Stopping the elections seems to have become an election issue in itself, to judge by the recent pronouncements of PML President Mian Nawaz Sharif and PPP chief Bilawal Bhutto Zardari. While talking to a private news channel on Tuesday, Mian Nawaz said that the new Parliament could decide on articles 62 and 63 of the constitution and that the forces wanting a postponement of the election still wanted it. Bilawal, while speaking to former Prime Ministers Gilani and Raja Ashraf and PPP Punjab President Manzoor Wattoo said that those who had hijacked the 1990 election wanted the polls postponed, but the PPP would not allow it. The best reply to these fears was given by President Zardari when he told the Punjab caretaker Governor and Chief Minister to take necessary steps for the polls. He also identified the reason for doing so, and by implication the result of any postponement: it would violate the people’s confidence. His telling them is a reminder that polls need a government which can conduct them. That is there, so all that is needed is to make sure that the elections are fair.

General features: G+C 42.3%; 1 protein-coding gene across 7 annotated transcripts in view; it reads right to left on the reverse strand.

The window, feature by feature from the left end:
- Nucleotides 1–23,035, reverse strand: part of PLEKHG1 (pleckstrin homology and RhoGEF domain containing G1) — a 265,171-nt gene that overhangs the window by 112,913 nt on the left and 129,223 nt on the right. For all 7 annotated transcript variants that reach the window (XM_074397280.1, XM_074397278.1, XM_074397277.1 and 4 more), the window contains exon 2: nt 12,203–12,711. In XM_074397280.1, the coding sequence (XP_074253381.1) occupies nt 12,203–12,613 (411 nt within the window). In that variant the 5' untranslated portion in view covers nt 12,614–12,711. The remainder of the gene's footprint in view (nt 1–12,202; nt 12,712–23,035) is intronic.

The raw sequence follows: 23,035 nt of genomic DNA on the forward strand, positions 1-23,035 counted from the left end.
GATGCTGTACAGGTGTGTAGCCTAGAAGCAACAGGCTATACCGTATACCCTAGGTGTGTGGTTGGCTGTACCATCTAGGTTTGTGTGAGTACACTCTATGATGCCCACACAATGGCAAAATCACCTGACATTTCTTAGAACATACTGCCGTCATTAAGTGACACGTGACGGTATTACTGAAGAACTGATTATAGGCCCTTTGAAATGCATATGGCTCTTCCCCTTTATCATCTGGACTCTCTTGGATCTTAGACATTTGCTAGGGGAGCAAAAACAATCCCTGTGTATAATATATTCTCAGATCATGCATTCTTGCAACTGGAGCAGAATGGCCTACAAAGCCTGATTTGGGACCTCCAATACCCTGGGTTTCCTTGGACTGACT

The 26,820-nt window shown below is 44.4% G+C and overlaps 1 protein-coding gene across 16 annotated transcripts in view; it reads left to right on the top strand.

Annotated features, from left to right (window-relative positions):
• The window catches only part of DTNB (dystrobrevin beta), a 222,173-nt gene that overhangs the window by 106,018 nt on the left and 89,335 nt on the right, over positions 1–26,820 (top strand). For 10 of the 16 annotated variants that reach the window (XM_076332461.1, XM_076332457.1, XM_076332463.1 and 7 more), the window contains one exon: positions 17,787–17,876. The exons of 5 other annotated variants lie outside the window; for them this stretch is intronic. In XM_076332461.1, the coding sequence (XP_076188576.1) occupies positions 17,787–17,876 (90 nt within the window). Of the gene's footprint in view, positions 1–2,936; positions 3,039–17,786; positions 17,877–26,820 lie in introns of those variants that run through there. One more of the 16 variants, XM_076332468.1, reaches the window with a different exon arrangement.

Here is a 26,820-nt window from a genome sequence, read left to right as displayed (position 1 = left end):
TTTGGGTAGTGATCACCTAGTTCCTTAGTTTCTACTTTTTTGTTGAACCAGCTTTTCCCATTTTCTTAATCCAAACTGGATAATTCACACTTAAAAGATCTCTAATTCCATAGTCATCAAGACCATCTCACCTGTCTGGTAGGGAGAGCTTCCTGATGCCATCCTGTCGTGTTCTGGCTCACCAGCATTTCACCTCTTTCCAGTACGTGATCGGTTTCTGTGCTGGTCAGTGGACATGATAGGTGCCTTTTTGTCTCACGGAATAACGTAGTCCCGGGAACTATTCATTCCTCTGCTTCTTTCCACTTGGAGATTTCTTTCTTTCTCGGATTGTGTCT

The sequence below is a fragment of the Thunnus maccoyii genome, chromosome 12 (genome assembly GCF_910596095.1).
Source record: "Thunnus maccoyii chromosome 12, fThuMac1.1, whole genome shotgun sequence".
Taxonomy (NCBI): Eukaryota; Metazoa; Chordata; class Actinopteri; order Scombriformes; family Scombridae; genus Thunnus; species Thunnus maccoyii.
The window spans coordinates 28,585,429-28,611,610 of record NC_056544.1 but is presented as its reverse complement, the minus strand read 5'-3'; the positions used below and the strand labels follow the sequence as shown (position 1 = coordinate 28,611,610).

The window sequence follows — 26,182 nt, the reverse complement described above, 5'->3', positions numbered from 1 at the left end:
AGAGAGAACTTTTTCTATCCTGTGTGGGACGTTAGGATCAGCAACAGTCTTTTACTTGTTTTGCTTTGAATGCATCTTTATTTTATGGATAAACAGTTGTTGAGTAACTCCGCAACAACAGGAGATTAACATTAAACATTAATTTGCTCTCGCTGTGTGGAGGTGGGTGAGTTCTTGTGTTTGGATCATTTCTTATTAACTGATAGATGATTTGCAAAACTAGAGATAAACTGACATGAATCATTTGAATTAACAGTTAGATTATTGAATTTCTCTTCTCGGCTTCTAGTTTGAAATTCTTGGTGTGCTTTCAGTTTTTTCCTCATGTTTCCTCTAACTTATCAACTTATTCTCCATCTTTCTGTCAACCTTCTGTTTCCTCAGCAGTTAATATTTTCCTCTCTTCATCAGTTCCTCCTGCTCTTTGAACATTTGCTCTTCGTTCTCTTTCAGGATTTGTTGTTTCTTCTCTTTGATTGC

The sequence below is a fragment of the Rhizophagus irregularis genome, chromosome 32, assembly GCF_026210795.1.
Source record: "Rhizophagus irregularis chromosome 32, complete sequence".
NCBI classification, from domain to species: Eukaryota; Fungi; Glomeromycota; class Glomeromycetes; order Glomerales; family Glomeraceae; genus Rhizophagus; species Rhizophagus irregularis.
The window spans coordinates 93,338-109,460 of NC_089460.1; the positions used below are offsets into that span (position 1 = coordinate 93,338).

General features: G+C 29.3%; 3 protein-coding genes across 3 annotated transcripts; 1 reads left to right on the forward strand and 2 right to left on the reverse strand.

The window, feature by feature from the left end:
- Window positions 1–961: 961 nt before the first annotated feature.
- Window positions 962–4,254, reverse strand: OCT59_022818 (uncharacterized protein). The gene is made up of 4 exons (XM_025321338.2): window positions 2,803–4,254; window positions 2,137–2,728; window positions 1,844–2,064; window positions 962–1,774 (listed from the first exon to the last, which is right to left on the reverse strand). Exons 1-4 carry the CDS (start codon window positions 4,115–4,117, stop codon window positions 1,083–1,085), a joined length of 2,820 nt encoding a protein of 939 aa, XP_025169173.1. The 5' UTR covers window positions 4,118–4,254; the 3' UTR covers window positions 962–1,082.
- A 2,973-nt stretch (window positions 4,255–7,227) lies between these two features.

It should not be forgotten that the country is rearing to have the election. The popular expectation, already at fever pitch because, for the second time in a row, the elections are taking place upon the end of assemblies’ tenures, cannot be ignored, and as each passing day brings the polling day, May 11, that much closer, the chances of a postponement go down correspondingly, with the corollary that any postponement will require an increase in exertion, an increase too great for any organisation to undertake.

It would be in the interest of the political parties to stop casting doubts where there should be none. More specifically, there should be no attempt to cast doubts on one another on this score. Instead, they should concentrate their energies on contesting the election, and winning it. True, the MQM and the PTI have both hinted at the possibility of putting it off, but the need to ensure the application of articles 62 and 63 should not imply any postponement of polls for which the preparations are well under way, not just within the government, but also within the parties and the masses.